These can cause a nuisance, not only flying around your home and biting you (in the case of mosquitoes, fleas and ticks), but they can get into your food and lay eggs in your cupboards.

How can I get rid of bugs in my home?

One of the most important ways you can keep insects and other bugs out of your home is to eliminate food sources.

This means always doing the washing up as soon as you’ve finished eating so there are no scraps laying around, sweeping kitchens and dining rooms regularly and putting opened food items in the fridge instead of the cupboards.

You also need to make sure you regularly empty your rubbish bin and that there are no gaps between the lid and the bin that flies can get in through.

Dusting, hoovering and general regular cleaning will also keep other insects at bay such as plaster bagworms and moths that lay larvae on your walls and ceiling.

Those with pets should make sure that animals are treated with flea and tick protection and combed through with special flea combs to make sure bugs are not stuck in their fur.

Summer can of course be very hot in Spain, with temperatures regularly in the high 30°Cs or even low 40°Cs in some parts of Andalusia and other regions, meaning that windows and doors are often left open to ensure a breeze. Unfortunately, this means that your home is more accessible to insects too.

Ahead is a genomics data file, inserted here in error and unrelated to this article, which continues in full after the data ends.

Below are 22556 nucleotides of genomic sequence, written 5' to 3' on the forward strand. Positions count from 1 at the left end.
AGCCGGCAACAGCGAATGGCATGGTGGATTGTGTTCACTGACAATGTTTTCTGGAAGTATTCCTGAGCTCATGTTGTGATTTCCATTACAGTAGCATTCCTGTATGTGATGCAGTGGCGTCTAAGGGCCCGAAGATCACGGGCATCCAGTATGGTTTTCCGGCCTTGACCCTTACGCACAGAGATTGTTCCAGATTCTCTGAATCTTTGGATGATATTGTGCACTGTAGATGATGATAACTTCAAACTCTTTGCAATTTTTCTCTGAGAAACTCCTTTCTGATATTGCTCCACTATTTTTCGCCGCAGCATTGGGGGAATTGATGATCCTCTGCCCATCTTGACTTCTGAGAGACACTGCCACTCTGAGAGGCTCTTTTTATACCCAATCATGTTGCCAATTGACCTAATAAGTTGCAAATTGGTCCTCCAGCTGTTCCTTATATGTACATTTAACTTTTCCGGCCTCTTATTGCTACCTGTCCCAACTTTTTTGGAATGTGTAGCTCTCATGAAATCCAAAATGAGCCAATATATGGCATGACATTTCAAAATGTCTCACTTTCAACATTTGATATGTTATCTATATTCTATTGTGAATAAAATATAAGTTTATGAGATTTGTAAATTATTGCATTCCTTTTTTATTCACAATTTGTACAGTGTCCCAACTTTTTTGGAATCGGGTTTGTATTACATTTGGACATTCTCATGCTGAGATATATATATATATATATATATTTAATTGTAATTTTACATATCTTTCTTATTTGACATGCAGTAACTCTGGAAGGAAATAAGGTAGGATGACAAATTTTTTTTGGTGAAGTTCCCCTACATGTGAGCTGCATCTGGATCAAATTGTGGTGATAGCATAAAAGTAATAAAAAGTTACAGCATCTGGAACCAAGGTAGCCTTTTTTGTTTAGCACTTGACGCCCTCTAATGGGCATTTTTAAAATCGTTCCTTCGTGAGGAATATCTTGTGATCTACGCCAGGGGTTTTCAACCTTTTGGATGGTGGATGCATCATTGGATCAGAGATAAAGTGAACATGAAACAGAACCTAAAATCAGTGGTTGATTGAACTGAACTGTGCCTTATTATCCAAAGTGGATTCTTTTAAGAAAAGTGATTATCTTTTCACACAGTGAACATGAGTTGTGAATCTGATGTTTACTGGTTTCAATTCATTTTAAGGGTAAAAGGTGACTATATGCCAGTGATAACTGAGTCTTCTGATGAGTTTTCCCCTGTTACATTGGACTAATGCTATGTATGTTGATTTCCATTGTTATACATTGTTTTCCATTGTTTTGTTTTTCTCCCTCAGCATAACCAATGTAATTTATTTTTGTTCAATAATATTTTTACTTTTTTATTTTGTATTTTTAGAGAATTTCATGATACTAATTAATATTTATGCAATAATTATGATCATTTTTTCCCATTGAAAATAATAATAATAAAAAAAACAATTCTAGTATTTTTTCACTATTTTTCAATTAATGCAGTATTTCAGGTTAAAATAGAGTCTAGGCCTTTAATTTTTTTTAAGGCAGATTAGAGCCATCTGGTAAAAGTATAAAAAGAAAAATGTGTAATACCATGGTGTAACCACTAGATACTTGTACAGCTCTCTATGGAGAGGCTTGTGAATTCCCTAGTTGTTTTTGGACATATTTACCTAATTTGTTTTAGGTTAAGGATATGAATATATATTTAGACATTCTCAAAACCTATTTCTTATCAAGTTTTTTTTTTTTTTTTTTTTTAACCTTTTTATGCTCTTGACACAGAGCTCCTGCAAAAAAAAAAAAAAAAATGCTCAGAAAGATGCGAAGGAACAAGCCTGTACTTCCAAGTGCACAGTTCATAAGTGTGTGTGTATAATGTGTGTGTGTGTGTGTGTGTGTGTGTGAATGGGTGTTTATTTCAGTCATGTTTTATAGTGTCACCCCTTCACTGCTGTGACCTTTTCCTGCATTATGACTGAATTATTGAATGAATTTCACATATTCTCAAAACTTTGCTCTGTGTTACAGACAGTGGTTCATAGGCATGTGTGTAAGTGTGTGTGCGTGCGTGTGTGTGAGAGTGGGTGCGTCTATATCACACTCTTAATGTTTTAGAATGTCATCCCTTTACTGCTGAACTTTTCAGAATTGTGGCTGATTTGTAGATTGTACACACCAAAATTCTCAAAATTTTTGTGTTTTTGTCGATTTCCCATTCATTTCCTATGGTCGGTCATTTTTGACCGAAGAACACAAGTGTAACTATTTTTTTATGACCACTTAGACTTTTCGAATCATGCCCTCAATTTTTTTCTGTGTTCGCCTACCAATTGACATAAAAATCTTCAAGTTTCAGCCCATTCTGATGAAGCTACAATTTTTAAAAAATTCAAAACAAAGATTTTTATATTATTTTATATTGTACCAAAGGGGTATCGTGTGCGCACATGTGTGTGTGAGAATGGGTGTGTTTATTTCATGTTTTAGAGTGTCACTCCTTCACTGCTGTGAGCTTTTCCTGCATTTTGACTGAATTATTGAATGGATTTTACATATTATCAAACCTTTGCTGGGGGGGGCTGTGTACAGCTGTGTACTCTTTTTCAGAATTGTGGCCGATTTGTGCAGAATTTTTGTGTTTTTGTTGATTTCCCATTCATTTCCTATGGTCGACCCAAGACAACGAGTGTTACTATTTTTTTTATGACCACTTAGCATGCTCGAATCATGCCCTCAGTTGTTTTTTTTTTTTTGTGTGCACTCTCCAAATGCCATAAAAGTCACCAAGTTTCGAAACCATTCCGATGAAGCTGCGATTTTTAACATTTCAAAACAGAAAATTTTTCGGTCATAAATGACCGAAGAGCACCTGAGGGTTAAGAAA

If you can, get a fly screen for your doors and windows, so you can leave them open, but no bugs can get in. These fine mesh screens can be bought from hardware or home stores such as Leroy Merlin and can simply be lifted into place when you need them.

If you can’t get screens installed, then consider planting certain plants on windowsills or balconies. Lavender, basil, lemongrass and mint are all natural insect repellents.

Electric fly swats, ant traps and sticky paper can also all help eliminate pests in your home. 

READ ALSO: What venomous species are there in Spain?


When the situation becomes worse, simple everyday cleaning won’t suffice and you may need to use insecticides to kill the infestation. There are many different brands in Spain. Both Protect Home and Compo have several different products you can use.

If you don’t want to use chemical insecticides, natural ones made from white vinegar, citrus plants, or peppermint oil can also work.

Pest control

If the situation becomes completely out of control and you find that insects are not only entering your home but that they are breeding there too, it’s time to call in the professionals. Pest control services are available across Spain.

The first step is to check your home insurance to see if they will cover this service. If they won’t, they may be able to suggest a company that can help.

Otherwise, a quick Google search for ‘Control de plagas’ (pest control) and then your area should provide you with plenty of options.

According to the home website Habitissimo, pest control services in Spain can range from €80 up to €2,000 depending on the type of infestation you have, how serious the problem is and how big your property is. On average it will cost you around €267.